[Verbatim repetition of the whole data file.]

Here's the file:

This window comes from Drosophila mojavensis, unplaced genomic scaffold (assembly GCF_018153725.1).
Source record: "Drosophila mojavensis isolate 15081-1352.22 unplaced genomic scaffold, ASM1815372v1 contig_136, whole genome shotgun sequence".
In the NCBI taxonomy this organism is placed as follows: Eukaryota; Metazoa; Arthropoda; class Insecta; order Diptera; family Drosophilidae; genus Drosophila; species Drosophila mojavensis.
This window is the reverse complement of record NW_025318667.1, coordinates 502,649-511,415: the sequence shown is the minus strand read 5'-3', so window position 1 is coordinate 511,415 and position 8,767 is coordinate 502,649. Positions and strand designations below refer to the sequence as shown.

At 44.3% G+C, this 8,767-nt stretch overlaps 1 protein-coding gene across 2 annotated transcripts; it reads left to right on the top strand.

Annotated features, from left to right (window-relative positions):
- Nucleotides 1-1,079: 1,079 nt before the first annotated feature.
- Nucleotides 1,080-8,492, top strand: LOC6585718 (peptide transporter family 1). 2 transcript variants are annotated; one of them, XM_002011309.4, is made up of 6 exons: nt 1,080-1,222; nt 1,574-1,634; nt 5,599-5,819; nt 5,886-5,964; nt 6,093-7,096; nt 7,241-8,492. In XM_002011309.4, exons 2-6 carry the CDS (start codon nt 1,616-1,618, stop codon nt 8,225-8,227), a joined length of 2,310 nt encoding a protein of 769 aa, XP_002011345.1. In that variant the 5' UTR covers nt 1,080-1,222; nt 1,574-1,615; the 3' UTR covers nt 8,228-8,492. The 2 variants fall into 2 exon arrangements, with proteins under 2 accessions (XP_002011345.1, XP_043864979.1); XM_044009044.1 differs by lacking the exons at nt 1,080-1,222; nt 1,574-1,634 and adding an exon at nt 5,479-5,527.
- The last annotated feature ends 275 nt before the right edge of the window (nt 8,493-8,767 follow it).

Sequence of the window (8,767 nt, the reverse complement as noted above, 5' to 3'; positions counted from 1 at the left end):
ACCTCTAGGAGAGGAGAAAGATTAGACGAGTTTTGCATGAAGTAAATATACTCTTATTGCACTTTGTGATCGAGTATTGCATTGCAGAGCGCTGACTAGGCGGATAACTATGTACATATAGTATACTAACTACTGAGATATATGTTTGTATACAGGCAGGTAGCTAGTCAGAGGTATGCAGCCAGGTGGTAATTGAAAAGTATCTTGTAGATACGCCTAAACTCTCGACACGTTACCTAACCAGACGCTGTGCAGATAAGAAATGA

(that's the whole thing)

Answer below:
This window comes from Drosophila mojavensis, unplaced genomic scaffold (assembly GCF_018153725.1).
Source record: "Drosophila mojavensis isolate 15081-1352.22 unplaced genomic scaffold, ASM1815372v1 contig_136, whole genome shotgun sequence".
In the NCBI taxonomy this organism is placed as follows: Eukaryota; Metazoa; Arthropoda; class Insecta; order Diptera; family Drosophilidae; genus Drosophila; species Drosophila mojavensis.
This window is the reverse complement of record NW_025318667.1, coordinates 502,649-511,415: the sequence shown is the minus strand read 5'-3', so window position 1 is coordinate 511,415 and position 8,767 is coordinate 502,649. Positions and strand designations below refer to the sequence as shown.

At 44.3% G+C, this 8,767-nt stretch overlaps 1 protein-coding gene across 2 annotated transcripts; it reads left to right on the top strand.

Annotated features, from left to right (window-relative positions):
- Nucleotides 1-1,079: 1,079 nt before the first annotated feature.
- Nucleotides 1,080-8,492, top strand: LOC6585718 (peptide transporter family 1). 2 transcript variants are annotated; one of them, XM_002011309.4, is made up of 6 exons: nt 1,080-1,222; nt 1,574-1,634; nt 5,599-5,819; nt 5,886-5,964; nt 6,093-7,096; nt 7,241-8,492. In XM_002011309.4, exons 2-6 carry the CDS (start codon nt 1,616-1,618, stop codon nt 8,225-8,227), a joined length of 2,310 nt encoding a protein of 769 aa, XP_002011345.1. In that variant the 5' UTR covers nt 1,080-1,222; nt 1,574-1,615; the 3' UTR covers nt 8,228-8,492. The 2 variants fall into 2 exon arrangements, with proteins under 2 accessions (XP_002011345.1, XP_043864979.1); XM_044009044.1 differs by lacking the exons at nt 1,080-1,222; nt 1,574-1,634 and adding an exon at nt 5,479-5,527.
- The last annotated feature ends 275 nt before the right edge of the window (nt 8,493-8,767 follow it).

Sequence of the window (8,767 nt, the reverse complement as noted above, 5' to 3'; positions counted from 1 at the left end):
ACCTCTAGGAGAGGAGAAAGATTAGACGAGTTTTGCATGAAGTAAATATACTCTTATTGCACTTTGTGATCGAGTATTGCATTGCAGAGCGCTGACTAGGCGGATAACTATGTACATATAGTATACTAACTACTGAGATATATGTTTGTATACAGGCAGGTAGCTAGTCAGAGGTATGCAGCCAGGTGGTAATTGAAAAGTATCTTGTAGATACGCCTAAACTCTCGACACGTTACCTAACCAGACGCTGTGCAGATAAGAAATGA